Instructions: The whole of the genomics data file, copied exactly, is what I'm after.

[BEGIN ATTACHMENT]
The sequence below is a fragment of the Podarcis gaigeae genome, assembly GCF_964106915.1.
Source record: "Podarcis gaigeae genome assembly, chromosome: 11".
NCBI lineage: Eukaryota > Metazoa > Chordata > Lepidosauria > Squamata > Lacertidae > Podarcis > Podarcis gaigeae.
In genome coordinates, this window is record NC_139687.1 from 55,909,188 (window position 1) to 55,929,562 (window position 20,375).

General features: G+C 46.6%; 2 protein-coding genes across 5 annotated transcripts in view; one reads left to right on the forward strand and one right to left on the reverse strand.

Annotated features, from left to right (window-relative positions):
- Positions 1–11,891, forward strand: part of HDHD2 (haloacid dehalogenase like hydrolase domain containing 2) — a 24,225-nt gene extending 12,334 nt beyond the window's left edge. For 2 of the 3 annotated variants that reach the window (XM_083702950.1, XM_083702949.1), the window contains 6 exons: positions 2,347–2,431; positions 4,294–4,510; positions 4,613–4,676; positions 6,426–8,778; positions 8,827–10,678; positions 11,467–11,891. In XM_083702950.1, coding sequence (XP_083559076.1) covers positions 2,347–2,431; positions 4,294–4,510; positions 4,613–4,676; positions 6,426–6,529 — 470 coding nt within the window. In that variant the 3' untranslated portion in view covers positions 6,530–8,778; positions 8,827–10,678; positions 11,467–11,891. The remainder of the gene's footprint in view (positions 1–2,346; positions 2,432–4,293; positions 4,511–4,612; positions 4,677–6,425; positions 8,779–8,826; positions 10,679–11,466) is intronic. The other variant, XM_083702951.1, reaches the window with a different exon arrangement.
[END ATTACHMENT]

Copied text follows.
The sequence below is a fragment of the Podarcis gaigeae genome, assembly GCF_964106915.1.
Source record: "Podarcis gaigeae genome assembly, chromosome: 11".
NCBI lineage: Eukaryota > Metazoa > Chordata > Lepidosauria > Squamata > Lacertidae > Podarcis > Podarcis gaigeae.
In genome coordinates, this window is record NC_139687.1 from 55,909,188 (window position 1) to 55,929,562 (window position 20,375).

General features: G+C 46.6%; 2 protein-coding genes across 5 annotated transcripts in view; one reads left to right on the forward strand and one right to left on the reverse strand.

Annotated features, from left to right (window-relative positions):
- Positions 1–11,891, forward strand: part of HDHD2 (haloacid dehalogenase like hydrolase domain containing 2) — a 24,225-nt gene extending 12,334 nt beyond the window's left edge. For 2 of the 3 annotated variants that reach the window (XM_083702950.1, XM_083702949.1), the window contains 6 exons: positions 2,347–2,431; positions 4,294–4,510; positions 4,613–4,676; positions 6,426–8,778; positions 8,827–10,678; positions 11,467–11,891. In XM_083702950.1, coding sequence (XP_083559076.1) covers positions 2,347–2,431; positions 4,294–4,510; positions 4,613–4,676; positions 6,426–6,529 — 470 coding nt within the window. In that variant the 3' untranslated portion in view covers positions 6,530–8,778; positions 8,827–10,678; positions 11,467–11,891. The remainder of the gene's footprint in view (positions 1–2,346; positions 2,432–4,293; positions 4,511–4,612; positions 4,677–6,425; positions 8,779–8,826; positions 10,679–11,466) is intronic. The other variant, XM_083702951.1, reaches the window with a different exon arrangement.